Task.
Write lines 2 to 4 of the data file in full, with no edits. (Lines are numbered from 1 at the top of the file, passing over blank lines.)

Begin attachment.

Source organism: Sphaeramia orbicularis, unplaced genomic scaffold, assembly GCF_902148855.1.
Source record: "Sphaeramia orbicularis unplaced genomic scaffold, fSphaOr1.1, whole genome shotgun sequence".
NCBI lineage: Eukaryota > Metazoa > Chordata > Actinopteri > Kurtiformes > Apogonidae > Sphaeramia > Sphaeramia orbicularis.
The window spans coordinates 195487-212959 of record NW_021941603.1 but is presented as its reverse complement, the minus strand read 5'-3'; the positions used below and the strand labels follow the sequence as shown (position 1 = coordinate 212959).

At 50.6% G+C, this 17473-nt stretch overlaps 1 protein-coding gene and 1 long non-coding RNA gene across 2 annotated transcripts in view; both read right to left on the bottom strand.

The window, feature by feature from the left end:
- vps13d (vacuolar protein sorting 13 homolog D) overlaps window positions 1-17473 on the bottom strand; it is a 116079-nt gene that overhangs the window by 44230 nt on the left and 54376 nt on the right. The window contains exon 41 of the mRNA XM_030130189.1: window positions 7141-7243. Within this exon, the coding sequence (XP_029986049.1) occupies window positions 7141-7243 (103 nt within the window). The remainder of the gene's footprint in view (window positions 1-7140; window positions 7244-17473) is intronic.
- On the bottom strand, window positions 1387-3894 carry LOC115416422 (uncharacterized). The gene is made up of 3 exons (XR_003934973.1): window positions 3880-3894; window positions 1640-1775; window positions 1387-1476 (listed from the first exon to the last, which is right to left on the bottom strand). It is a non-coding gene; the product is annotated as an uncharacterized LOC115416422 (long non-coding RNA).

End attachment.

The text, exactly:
Source record: "Sphaeramia orbicularis unplaced genomic scaffold, fSphaOr1.1, whole genome shotgun sequence".
NCBI lineage: Eukaryota > Metazoa > Chordata > Actinopteri > Kurtiformes > Apogonidae > Sphaeramia > Sphaeramia orbicularis.
The window spans coordinates 195487-212959 of record NW_021941603.1 but is presented as its reverse complement, the minus strand read 5'-3'; the positions used below and the strand labels follow the sequence as shown (position 1 = coordinate 212959).